Jan Martin and Marsha Caldwell


Grooming the Body

After the feet are finished, comb the furnishings straight down. Watch out for those nasty "pit mats" that lurk in the armpits! Flora HATES pit mats!


Grab the foot so you can see the hair that hangs down below the back pad. With straight shears, cut the excess hair even with the back of the foot.

It seemed like it took so long to GROW those feathers that I was just shocked when instructed to trim them this way. DON'T CUT THE REST OF THE FEATHERS IF YOU WANT THEM LATER; THEY GROW MUCH MORE SLOWLY THAN BODY COAT!

Use a good 46 tooth thinning shear... we like the 44-20s .... to blend the clipper lines into the body coat at the neck.

The only other place on the body that we trim on all the dogs is along the side of the rear legs... the "ham" area. We don't like them to wear "bloomers." Use the thinning shears here too.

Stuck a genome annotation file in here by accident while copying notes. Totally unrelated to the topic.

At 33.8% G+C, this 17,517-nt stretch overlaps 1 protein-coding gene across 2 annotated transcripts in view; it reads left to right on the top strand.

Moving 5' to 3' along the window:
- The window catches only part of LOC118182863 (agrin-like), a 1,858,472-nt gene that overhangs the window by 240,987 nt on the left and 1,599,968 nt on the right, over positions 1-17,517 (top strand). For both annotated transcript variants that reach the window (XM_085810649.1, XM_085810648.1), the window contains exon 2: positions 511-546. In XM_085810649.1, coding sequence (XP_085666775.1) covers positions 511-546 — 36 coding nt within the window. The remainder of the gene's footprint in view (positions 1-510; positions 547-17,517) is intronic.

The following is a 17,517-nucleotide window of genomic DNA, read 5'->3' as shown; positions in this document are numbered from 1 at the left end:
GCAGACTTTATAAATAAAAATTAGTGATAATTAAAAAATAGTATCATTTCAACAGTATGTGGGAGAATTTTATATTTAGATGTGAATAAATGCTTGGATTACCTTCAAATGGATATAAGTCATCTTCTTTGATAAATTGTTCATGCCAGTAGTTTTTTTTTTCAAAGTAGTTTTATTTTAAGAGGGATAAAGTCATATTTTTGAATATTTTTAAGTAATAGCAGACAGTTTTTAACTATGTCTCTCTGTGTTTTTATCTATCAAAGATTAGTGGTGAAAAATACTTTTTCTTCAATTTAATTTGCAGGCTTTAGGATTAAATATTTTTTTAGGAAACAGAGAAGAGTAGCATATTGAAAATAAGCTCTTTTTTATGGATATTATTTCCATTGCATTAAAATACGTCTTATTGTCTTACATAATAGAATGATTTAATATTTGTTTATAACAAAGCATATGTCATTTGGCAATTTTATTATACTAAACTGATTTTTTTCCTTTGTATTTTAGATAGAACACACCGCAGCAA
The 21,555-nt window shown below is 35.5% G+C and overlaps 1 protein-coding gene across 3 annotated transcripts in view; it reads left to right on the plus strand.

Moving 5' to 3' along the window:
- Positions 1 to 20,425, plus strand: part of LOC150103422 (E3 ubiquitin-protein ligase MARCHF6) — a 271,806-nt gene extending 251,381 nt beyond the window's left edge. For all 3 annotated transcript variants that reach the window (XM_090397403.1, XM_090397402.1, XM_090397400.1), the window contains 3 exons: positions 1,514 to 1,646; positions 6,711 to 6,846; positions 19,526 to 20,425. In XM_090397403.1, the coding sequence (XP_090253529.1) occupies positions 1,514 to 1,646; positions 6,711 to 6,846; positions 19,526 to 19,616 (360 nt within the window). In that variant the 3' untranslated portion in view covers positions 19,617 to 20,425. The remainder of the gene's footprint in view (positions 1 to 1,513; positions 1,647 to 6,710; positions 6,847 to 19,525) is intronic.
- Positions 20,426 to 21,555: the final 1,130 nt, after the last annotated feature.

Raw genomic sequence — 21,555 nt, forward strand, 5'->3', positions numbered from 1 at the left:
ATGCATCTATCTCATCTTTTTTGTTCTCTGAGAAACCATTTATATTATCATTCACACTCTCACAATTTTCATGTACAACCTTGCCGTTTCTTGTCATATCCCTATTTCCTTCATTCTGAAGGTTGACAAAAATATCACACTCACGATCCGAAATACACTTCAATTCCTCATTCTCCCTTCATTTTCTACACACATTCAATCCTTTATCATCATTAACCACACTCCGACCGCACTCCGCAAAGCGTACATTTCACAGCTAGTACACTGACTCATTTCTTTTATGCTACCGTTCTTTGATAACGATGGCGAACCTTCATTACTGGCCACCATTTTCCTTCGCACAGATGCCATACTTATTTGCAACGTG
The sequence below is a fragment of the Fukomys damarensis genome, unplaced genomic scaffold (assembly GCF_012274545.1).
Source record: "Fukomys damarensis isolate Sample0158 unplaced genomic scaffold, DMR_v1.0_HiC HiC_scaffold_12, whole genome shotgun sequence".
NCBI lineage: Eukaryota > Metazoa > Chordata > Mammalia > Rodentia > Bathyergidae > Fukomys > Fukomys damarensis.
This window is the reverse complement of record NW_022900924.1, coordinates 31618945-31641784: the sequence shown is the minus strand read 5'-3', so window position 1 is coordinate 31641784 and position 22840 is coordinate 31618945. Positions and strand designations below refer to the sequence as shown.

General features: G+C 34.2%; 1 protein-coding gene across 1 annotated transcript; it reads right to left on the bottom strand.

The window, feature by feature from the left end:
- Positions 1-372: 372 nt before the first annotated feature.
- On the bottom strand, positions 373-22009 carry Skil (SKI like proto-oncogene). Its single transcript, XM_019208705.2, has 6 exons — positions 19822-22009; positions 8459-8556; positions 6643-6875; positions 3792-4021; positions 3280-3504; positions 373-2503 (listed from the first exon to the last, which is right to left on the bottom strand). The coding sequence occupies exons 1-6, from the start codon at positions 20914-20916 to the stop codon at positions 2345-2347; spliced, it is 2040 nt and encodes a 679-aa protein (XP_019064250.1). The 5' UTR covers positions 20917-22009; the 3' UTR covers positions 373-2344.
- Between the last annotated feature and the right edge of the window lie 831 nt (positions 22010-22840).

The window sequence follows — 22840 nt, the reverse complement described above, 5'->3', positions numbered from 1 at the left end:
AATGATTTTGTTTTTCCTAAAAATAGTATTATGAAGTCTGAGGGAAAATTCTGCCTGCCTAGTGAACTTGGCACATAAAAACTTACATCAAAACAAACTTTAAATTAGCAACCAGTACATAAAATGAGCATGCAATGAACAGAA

We do strip some of the dead hair/undercoat out on the body. The amount varies from dog to dog. We use a Mars coarse and medium stripper and a McClellan fine stripper.


On some dogs that look kind of "rumpy," we have done some minor trimming on the top coat.

But it's supposed to look natural, not scissored for the show ring, so it's better to tread lightly here.



We took Annie's coat down with a #5 F clipper blade when she retired the first time (age three. It grew back just fine when she came back in the veteran's class (age 7).

A couple of years ago, we did it again. She grew out like a giant puff ball! We just HATE it! Been stripping with the Mars Coat King which helps some. Be careful; it does seem to cut and coarsen the coat. I'd be really conservative with show dogs.


Advice: If you take it down with clippers, plan to KEEP taking it down with clippers.

Use a blade with Oster-type clippers:
#5 F leaves the longest hair, most natural look.

#7 F cuts a little shorter
#10 cuts quite short; it's what we use on the head..

Cut in the direction that the hair grows. If you plan to leave a little along the sides, lift the clippers as you go down to avoid leaving a "belt-line."